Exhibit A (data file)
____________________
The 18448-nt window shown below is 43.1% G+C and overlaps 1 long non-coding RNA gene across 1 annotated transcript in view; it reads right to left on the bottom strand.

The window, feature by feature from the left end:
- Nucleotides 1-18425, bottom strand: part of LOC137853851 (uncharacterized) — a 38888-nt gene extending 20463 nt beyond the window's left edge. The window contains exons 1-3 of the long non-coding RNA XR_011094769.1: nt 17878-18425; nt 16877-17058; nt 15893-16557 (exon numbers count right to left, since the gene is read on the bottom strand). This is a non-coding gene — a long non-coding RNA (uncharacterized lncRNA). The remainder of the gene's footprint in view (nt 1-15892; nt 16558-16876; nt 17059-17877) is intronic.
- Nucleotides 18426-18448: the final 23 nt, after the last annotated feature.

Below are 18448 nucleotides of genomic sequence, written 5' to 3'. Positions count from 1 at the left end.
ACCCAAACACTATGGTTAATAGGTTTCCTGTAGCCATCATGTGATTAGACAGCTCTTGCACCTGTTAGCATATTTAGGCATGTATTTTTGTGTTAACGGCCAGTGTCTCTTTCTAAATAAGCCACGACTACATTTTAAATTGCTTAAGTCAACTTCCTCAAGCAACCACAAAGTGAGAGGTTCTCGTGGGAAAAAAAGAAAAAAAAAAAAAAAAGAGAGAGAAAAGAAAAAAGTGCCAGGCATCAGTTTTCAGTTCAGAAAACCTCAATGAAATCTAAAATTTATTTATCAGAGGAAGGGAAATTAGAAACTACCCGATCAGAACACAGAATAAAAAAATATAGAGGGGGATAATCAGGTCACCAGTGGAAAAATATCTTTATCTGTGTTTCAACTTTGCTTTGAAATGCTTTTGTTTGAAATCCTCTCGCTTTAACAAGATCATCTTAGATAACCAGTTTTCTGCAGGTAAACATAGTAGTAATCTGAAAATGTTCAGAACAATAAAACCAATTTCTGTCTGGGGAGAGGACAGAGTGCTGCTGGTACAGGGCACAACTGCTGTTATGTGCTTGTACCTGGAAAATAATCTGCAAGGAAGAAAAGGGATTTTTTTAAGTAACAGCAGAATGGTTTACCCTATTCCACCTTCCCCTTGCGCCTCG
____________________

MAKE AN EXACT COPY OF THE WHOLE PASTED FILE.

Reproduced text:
The 18448-nt window shown below is 43.1% G+C and overlaps 1 long non-coding RNA gene across 1 annotated transcript in view; it reads right to left on the bottom strand.

The window, feature by feature from the left end:
- Nucleotides 1-18425, bottom strand: part of LOC137853851 (uncharacterized) — a 38888-nt gene extending 20463 nt beyond the window's left edge. The window contains exons 1-3 of the long non-coding RNA XR_011094769.1: nt 17878-18425; nt 16877-17058; nt 15893-16557 (exon numbers count right to left, since the gene is read on the bottom strand). This is a non-coding gene — a long non-coding RNA (uncharacterized lncRNA). The remainder of the gene's footprint in view (nt 1-15892; nt 16558-16876; nt 17059-17877) is intronic.
- Nucleotides 18426-18448: the final 23 nt, after the last annotated feature.

Below are 18448 nucleotides of genomic sequence, written 5' to 3'. Positions count from 1 at the left end.
ACCCAAACACTATGGTTAATAGGTTTCCTGTAGCCATCATGTGATTAGACAGCTCTTGCACCTGTTAGCATATTTAGGCATGTATTTTTGTGTTAACGGCCAGTGTCTCTTTCTAAATAAGCCACGACTACATTTTAAATTGCTTAAGTCAACTTCCTCAAGCAACCACAAAGTGAGAGGTTCTCGTGGGAAAAAAAGAAAAAAAAAAAAAAAAGAGAGAGAAAAGAAAAAAGTGCCAGGCATCAGTTTTCAGTTCAGAAAACCTCAATGAAATCTAAAATTTATTTATCAGAGGAAGGGAAATTAGAAACTACCCGATCAGAACACAGAATAAAAAAATATAGAGGGGGATAATCAGGTCACCAGTGGAAAAATATCTTTATCTGTGTTTCAACTTTGCTTTGAAATGCTTTTGTTTGAAATCCTCTCGCTTTAACAAGATCATCTTAGATAACCAGTTTTCTGCAGGTAAACATAGTAGTAATCTGAAAATGTTCAGAACAATAAAACCAATTTCTGTCTGGGGAGAGGACAGAGTGCTGCTGGTACAGGGCACAACTGCTGTTATGTGCTTGTACCTGGAAAATAATCTGCAAGGAAGAAAAGGGATTTTTTTAAGTAACAGCAGAATGGTTTACCCTATTCCACCTTCCCCTTGCGCCTCG